Who are you building your website for anyway?
At every point of the website development process it’s crucial to consider who you are building the website for.
Everybody wants to build for Google
If your building based on what google wants then you’re doing it wrong. I’m not saying google doesn’t support good web development practices because it does but the fact is google will never pay you. Google doesn’t care about the products and services you offer on a personal level, so building your website around what google wants doesn’t make any sense. Search engines actually need you, they wouldn’t be very useful if they didn’t have any search results to display when someone enters in a search, would they?
But I want people to find me on google?!
Yes, I know. However, if you build your website for google then you’ve already lost. Here’s why…
Websites are for people not robots
Websites should always be built for people. If you build for a specific audience and the problems of that audience then search engines will want to display your content that audience.
Think about it, if you have a question, search for the answer and find it where do you go the next time you have a question? Back to google. So the solution is to build your website around the people you want to serve, catering to their problems better than anyone else.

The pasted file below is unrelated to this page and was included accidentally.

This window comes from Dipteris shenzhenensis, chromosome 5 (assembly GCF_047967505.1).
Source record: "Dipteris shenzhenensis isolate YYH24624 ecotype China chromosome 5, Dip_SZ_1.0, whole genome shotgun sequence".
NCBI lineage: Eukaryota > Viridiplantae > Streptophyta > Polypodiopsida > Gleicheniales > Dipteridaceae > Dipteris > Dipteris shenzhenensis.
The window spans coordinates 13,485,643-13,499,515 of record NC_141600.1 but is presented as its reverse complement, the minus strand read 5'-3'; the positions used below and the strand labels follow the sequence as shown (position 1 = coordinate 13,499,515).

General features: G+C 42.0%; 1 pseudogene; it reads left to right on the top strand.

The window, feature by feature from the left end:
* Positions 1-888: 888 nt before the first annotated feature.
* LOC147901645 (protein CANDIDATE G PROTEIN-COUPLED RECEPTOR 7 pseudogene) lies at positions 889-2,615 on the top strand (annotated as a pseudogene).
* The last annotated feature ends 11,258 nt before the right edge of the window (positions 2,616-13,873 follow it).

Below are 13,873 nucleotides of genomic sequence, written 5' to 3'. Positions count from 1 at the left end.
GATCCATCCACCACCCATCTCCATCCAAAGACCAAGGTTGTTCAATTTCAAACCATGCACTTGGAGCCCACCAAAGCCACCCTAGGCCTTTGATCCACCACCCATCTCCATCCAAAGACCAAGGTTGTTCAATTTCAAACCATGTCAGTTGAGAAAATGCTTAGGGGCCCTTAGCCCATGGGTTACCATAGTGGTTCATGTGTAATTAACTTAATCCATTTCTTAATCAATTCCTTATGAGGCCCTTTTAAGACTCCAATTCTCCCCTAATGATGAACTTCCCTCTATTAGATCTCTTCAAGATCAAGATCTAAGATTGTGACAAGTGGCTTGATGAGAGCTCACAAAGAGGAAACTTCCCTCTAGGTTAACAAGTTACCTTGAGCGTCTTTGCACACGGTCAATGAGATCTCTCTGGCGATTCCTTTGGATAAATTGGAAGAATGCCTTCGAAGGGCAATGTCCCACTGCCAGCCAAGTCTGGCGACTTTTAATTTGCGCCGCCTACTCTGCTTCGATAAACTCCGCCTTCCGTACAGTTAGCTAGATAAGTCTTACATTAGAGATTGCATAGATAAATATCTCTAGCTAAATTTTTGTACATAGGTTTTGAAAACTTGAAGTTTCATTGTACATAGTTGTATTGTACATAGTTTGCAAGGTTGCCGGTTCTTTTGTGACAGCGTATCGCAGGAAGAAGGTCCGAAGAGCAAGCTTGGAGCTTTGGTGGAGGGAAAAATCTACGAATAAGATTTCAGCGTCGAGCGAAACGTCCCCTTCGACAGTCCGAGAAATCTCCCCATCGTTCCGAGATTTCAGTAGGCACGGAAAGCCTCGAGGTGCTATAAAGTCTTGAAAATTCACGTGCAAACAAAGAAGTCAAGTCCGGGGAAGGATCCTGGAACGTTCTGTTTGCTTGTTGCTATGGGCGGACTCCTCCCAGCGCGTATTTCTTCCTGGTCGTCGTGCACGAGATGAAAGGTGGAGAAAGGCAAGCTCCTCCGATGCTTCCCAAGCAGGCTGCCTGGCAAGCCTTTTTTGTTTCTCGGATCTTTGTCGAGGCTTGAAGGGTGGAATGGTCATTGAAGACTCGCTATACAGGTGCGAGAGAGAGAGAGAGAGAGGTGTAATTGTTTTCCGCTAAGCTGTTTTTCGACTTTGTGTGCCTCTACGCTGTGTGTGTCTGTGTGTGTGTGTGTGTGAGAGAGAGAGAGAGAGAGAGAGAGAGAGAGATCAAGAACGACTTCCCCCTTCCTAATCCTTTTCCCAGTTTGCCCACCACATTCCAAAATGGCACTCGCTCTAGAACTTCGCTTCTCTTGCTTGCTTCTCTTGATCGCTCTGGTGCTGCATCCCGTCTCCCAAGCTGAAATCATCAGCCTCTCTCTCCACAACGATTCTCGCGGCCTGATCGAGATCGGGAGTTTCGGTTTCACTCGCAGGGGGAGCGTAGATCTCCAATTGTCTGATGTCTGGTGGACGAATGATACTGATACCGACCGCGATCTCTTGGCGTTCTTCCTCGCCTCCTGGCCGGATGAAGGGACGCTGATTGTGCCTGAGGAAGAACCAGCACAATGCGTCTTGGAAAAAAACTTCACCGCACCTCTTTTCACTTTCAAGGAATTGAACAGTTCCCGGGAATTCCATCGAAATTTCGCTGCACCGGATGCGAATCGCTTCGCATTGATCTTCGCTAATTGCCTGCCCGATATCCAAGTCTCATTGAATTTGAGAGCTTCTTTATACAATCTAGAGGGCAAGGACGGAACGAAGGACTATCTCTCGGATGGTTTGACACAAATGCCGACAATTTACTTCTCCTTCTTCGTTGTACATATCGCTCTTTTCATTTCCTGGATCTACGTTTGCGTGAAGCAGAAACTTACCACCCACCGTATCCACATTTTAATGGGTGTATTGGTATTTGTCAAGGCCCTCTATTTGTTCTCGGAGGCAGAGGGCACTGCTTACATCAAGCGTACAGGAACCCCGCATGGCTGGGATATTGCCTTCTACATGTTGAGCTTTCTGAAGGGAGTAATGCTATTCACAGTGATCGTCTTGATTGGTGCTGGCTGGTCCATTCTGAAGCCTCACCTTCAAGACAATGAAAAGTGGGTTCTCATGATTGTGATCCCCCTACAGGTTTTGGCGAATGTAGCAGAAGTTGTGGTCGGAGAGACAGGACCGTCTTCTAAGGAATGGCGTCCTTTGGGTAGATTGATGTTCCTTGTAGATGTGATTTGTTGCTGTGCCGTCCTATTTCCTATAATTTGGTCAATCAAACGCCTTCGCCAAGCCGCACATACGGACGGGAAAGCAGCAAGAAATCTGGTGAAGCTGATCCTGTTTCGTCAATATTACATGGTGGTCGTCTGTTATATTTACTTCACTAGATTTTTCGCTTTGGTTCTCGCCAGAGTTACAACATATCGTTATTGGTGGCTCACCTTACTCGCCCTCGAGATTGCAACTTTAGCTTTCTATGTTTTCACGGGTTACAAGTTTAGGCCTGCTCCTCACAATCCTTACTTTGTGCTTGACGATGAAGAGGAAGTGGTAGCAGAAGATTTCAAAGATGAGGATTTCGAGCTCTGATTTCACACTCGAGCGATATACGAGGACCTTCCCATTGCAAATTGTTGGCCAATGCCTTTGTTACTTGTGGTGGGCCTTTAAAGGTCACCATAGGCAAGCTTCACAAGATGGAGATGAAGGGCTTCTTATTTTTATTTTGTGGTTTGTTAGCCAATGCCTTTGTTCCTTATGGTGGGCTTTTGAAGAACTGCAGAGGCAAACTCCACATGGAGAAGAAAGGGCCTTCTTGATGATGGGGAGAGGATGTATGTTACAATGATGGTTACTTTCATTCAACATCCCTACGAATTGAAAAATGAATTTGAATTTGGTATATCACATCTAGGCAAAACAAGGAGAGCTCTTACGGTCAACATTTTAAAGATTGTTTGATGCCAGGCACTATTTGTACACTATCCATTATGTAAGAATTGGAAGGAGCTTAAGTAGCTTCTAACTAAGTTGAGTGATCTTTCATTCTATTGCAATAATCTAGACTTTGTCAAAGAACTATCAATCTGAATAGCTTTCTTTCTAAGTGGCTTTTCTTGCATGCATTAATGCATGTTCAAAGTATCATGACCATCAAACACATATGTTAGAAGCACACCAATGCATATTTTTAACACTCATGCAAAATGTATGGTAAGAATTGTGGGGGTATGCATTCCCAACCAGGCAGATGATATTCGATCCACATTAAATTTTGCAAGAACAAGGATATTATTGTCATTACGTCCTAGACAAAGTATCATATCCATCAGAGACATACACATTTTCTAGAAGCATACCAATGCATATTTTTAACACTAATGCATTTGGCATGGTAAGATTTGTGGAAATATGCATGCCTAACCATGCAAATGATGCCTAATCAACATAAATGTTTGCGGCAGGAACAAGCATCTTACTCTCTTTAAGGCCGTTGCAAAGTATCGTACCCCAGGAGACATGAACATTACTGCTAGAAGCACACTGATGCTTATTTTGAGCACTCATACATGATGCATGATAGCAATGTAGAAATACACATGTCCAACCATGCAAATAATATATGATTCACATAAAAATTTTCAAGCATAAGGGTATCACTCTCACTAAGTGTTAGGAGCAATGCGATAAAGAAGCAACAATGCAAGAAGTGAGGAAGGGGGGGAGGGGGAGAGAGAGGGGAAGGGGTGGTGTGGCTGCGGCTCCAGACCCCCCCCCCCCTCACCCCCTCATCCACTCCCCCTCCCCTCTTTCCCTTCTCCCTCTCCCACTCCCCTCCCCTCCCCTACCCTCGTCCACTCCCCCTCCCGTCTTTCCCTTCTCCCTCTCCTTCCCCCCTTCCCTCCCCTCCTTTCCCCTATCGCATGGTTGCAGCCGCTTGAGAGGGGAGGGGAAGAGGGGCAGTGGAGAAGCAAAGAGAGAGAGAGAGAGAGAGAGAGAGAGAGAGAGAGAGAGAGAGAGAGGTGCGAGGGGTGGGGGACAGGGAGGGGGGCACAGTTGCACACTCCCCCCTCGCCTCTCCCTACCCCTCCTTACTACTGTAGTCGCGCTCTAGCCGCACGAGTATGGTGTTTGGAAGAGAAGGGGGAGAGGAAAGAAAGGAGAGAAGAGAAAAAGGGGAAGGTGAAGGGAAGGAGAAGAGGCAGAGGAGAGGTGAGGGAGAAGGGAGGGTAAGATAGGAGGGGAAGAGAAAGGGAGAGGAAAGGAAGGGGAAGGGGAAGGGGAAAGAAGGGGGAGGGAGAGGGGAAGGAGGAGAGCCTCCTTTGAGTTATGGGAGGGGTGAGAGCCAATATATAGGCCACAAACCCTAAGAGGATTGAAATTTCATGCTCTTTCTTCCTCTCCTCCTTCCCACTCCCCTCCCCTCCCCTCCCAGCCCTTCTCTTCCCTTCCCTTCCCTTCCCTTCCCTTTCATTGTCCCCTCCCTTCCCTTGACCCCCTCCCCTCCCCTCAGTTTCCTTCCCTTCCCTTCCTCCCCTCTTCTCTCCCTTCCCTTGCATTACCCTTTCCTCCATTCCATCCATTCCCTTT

So how do you build a website for people?
If you’re asking the above question then you are setting yourself up for success. Consider what problem or problems your users have that they want to solve and how you can help them solve that problem.
For example, if you sell bread makers then your website should focus on helping people make bread. It sounds simple and it is, you just need to spend the time thinking about the problems and solutions people want when making bread:
- Why is my bread not rising?
- What’s the best flour to use when making bread?
- How do I make bread at home?
I don’t sell bread makers but I can almost guarantee that people who want to make bread ask these sorts of questions.
Just because I want to make bread doesn’t mean I can see
It’s a common mistake of people without any disability to exclude people with disabilities. You should build your website to cater for anyone who has the problem you’re trying to solve and that includes people who may have some form of impairment. Consider disability as a range maybe your user is blind or maybe your user has difficulty seeing colour. Maybe your users disability is temporary such as a mum who only has one hand because she’s carrying her child in the other.
Don’t get caught in the vanity trap
One final point I’d like to make, when you’re building your website it’s not about you, it’s about your audience, so do what your audience wants.
You might like the colour blue but your audience likes yellow and if that’s the case then your website should be yellow. Maybe that seems extreme but the point I’m trying to make is that you shouldn’t be hell bent on your own wants and needs above those of your customers and potential customers.